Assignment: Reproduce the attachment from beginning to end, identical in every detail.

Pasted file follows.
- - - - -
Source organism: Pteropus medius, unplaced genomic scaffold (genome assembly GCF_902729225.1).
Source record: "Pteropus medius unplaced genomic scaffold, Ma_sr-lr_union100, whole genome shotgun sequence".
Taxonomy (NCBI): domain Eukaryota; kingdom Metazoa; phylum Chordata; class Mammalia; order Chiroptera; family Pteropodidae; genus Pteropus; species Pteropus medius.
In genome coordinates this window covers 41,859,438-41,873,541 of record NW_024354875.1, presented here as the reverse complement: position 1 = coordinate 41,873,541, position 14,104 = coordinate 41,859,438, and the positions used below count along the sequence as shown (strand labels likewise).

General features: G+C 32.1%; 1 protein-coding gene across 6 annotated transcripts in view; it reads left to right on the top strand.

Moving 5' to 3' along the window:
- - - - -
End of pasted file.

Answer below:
Source organism: Pteropus medius, unplaced genomic scaffold (genome assembly GCF_902729225.1).
Source record: "Pteropus medius unplaced genomic scaffold, Ma_sr-lr_union100, whole genome shotgun sequence".
Taxonomy (NCBI): domain Eukaryota; kingdom Metazoa; phylum Chordata; class Mammalia; order Chiroptera; family Pteropodidae; genus Pteropus; species Pteropus medius.
In genome coordinates this window covers 41,859,438-41,873,541 of record NW_024354875.1, presented here as the reverse complement: position 1 = coordinate 41,873,541, position 14,104 = coordinate 41,859,438, and the positions used below count along the sequence as shown (strand labels likewise).

General features: G+C 32.1%; 1 protein-coding gene across 6 annotated transcripts in view; it reads left to right on the top strand.

Moving 5' to 3' along the window: